Amazing, smallest yet alien planet photographed
Astronomers are perfecting the direct imaging of smaller and smaller planets.
Astronomers in South America have imaged an alien planet orbiting just 300 light years from Earth. Although other exoplanets have been imaged before, this is the smallest one yet.
The light of the parent star is blocked out and the planet is the bright blue dot to the lower left.
The planet is the smallest one yet imaged and is only about four or five times more massive than Jupiter.
Astronomers have already become good at detecting planets orbiting distant stars. They have found that planets are quite common and are probably a natural byproduct of star formation. In other words, most stars probably have planets.
The direct imaging of smaller and smaller planets may give astronomers the ability to see with their own eyes, earthlike planets as they orbit distant stars.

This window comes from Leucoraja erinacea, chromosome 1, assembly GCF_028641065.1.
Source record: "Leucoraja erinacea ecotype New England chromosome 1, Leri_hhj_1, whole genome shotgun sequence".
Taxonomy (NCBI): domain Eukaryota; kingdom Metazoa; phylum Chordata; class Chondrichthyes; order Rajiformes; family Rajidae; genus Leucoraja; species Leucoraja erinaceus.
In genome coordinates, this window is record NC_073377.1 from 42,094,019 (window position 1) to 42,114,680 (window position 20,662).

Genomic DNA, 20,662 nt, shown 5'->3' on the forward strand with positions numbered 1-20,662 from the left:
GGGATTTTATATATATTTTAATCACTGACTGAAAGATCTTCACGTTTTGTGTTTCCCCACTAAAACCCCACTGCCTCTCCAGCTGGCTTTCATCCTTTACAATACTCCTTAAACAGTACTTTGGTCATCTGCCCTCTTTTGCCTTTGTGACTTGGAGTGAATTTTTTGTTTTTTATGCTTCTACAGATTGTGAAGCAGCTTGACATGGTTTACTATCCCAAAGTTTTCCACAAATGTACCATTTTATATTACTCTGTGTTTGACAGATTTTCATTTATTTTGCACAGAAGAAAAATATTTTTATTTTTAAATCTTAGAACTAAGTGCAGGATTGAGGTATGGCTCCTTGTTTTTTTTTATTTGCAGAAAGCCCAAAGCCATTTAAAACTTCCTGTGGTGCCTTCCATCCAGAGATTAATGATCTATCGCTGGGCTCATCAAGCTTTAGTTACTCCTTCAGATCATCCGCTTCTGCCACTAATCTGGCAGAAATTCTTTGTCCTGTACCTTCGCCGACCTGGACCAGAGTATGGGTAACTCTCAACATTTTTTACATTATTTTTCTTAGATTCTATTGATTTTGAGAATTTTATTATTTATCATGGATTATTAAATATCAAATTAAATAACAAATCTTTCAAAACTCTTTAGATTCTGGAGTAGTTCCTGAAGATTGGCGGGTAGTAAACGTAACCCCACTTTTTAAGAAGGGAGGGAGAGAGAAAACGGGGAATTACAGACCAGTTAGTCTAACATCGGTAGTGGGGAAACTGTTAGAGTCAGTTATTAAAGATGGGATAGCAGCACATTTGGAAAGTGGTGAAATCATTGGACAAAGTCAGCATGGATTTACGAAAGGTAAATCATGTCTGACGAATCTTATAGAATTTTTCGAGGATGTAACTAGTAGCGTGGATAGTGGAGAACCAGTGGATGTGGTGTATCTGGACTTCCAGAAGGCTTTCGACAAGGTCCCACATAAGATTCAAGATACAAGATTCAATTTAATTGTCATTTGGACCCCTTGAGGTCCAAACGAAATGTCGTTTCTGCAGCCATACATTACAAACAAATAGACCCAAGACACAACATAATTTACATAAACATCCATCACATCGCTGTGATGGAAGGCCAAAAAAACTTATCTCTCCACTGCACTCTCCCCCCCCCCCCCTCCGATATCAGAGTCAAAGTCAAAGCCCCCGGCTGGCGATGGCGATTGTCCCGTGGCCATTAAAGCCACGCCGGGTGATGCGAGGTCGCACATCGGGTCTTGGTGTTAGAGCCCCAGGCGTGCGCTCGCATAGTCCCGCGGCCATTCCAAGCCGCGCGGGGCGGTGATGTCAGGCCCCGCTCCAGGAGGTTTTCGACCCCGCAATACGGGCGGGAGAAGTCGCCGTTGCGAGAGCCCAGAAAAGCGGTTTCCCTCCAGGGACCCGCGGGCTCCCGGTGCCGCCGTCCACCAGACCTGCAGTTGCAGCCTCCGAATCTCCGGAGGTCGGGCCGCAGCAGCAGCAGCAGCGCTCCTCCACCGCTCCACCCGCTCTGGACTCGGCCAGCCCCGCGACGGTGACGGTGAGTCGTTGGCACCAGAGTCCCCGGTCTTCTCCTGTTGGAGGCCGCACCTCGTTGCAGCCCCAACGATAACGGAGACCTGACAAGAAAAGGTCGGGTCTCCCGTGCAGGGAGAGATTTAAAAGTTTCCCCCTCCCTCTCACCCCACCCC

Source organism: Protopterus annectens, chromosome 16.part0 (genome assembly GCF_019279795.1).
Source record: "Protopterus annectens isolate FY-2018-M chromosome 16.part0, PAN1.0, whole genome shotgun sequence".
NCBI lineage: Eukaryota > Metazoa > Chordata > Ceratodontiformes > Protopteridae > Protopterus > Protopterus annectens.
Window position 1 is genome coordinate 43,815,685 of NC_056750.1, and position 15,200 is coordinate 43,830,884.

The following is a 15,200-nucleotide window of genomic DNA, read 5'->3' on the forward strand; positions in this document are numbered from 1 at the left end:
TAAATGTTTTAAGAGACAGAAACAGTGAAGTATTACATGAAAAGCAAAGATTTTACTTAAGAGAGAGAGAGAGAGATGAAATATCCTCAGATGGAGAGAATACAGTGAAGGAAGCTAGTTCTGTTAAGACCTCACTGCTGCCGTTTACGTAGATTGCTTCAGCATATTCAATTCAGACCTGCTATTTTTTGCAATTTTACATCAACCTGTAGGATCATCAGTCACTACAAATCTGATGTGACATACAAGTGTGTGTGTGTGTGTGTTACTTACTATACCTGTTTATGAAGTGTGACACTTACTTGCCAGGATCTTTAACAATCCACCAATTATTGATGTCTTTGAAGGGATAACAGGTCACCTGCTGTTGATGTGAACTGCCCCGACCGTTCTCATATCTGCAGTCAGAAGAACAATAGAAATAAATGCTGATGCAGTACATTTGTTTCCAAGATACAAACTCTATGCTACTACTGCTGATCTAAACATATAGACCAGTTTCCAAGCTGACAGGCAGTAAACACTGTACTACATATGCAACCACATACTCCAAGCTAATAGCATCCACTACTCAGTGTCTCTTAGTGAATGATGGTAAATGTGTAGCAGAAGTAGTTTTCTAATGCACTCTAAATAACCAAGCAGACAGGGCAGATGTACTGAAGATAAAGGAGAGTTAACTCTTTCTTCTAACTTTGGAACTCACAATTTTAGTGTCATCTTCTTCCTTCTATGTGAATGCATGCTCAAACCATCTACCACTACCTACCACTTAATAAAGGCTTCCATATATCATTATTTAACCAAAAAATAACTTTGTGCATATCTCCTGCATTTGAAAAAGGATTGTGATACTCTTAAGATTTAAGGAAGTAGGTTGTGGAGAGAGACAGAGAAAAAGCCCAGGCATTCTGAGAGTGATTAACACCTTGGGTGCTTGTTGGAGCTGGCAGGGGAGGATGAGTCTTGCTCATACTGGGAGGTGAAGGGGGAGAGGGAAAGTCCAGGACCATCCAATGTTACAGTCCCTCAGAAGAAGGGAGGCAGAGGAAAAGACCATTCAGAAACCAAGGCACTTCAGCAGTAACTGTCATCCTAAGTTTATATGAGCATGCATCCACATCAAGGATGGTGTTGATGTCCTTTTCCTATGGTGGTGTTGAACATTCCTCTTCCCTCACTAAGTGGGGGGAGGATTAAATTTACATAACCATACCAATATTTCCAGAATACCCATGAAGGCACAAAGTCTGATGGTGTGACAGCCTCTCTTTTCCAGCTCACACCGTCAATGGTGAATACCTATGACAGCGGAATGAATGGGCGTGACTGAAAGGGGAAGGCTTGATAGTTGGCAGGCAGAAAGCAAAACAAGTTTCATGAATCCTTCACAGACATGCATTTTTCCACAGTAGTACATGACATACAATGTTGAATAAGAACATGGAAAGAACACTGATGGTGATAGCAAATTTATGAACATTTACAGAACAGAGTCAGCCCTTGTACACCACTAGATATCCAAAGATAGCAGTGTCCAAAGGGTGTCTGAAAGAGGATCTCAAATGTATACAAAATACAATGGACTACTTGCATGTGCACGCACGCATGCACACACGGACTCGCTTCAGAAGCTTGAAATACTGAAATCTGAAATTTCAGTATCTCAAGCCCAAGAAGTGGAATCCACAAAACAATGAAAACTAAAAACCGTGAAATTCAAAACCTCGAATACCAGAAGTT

Of course, those images won't provide much photographic detail but rather they will simply show planets as points of light. Astronomers can filter that light to determine the chemical composition of a planet's atmosphere.
Astronomers will be looking for the telltale chemical signatures of life on other planets once this technique is perfected.
For now, astronomers are able to detect very large gas giants around stars by blocking out the light from parent stars. The method is similar to covering your eyes with your hand on a sunny day so you might see distant detail.
In addition to the planet's sheer size, it is also helpful that it orbits about 56 astronomical units from its star, which is 56 times the average distance between the Earth and the Sun or about twice the distance from the Sun and Neptune.
The image shows a planet orbiting the star HD 95086, a star of only 10 to 17 million years old. This suggests to astronomers that planet formation can occur early and quickly in the life of a star.
Astronomers want to study the planet and its parent star further to determine if the planet formed at that great distance, or if it was moved there by interactions with other gravitational influences.
The finding is due to be published in an upcoming issue of Astrophysical Journal Letters.
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